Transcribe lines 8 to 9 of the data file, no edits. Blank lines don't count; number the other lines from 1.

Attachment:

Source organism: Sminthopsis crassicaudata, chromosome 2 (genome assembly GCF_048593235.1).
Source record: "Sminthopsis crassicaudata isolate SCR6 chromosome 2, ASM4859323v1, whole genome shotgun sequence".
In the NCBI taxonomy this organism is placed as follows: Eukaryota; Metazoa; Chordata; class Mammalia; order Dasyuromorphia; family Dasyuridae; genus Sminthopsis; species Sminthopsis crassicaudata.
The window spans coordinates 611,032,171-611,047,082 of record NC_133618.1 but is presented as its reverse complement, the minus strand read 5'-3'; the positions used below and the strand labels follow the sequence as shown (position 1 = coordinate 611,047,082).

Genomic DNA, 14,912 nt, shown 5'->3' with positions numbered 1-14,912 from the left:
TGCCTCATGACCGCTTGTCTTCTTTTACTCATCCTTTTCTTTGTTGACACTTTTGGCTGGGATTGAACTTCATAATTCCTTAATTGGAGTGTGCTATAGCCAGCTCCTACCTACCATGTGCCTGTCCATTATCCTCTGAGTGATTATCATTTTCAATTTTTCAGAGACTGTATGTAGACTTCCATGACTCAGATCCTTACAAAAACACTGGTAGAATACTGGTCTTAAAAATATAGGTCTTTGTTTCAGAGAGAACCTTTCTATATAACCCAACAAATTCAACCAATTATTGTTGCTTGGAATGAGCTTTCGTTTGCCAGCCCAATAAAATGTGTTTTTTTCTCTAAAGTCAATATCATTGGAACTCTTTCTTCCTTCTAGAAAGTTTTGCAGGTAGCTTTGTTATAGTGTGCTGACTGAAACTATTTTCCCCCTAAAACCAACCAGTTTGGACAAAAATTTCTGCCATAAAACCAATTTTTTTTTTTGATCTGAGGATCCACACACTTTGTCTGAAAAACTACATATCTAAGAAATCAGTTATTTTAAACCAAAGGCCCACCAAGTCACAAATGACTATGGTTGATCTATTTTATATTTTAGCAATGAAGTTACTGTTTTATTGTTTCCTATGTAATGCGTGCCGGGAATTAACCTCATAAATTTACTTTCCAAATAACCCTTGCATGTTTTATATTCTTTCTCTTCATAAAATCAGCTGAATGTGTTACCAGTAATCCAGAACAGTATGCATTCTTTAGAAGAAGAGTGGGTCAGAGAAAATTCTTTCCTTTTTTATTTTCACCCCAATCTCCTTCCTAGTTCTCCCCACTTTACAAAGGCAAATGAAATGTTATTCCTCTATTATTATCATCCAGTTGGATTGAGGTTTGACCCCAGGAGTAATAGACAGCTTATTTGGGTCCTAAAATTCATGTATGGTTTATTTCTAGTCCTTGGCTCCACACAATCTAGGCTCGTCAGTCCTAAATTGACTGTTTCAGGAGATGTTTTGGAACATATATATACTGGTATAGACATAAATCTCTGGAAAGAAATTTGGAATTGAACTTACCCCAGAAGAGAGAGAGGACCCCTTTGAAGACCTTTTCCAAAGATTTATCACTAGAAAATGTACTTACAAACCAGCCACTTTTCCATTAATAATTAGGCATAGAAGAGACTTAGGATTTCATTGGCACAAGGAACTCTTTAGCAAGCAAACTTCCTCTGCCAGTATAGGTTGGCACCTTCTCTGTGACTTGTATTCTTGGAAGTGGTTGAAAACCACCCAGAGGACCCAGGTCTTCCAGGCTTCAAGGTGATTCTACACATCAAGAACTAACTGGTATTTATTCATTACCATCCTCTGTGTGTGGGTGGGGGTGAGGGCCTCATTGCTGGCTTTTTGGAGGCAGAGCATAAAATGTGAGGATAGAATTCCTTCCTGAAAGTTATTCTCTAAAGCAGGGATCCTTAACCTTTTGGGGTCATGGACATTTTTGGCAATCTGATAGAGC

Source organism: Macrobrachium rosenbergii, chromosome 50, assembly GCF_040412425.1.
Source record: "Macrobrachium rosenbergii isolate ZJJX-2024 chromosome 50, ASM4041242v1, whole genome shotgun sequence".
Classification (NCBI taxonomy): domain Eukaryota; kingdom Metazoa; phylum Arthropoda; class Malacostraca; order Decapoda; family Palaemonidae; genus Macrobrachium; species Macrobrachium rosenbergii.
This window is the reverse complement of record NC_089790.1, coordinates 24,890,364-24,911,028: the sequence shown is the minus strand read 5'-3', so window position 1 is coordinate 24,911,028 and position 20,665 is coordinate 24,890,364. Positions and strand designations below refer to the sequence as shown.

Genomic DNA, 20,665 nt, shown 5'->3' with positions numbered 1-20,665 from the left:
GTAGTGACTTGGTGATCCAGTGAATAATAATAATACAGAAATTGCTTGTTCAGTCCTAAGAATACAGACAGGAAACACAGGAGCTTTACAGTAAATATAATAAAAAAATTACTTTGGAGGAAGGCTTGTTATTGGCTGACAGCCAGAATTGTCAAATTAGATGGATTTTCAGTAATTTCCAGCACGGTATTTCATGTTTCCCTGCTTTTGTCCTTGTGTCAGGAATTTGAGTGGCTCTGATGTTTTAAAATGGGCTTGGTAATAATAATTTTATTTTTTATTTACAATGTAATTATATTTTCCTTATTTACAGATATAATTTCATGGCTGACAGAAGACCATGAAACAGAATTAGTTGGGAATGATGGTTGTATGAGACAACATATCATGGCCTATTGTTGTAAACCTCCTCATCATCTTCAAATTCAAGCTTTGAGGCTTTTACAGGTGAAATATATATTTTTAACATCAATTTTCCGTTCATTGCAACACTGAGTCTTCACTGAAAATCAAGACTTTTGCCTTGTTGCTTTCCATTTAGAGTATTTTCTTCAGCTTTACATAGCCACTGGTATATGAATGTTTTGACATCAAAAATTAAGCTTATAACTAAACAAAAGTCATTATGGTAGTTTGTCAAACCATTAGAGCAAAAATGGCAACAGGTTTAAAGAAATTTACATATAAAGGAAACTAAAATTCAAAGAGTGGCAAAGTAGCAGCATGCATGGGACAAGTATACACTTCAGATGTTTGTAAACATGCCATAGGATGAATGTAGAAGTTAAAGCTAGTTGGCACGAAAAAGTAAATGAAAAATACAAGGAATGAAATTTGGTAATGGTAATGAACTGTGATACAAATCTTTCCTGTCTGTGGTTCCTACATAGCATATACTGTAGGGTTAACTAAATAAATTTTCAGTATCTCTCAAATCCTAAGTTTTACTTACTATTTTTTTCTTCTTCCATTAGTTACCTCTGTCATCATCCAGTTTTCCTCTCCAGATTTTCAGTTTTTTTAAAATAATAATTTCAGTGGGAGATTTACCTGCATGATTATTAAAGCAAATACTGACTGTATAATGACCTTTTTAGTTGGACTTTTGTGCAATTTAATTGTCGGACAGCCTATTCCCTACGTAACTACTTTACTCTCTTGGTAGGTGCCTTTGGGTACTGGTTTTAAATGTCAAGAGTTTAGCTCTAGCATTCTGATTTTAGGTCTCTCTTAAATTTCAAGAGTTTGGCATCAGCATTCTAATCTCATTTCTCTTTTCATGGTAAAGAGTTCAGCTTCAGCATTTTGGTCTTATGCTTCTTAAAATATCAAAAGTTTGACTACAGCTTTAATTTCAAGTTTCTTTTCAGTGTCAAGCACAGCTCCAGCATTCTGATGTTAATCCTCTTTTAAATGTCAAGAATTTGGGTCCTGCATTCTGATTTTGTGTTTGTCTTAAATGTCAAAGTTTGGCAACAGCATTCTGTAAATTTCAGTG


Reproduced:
Source record: "Macrobrachium rosenbergii isolate ZJJX-2024 chromosome 50, ASM4041242v1, whole genome shotgun sequence".
Classification (NCBI taxonomy): domain Eukaryota; kingdom Metazoa; phylum Arthropoda; class Malacostraca; order Decapoda; family Palaemonidae; genus Macrobrachium; species Macrobrachium rosenbergii.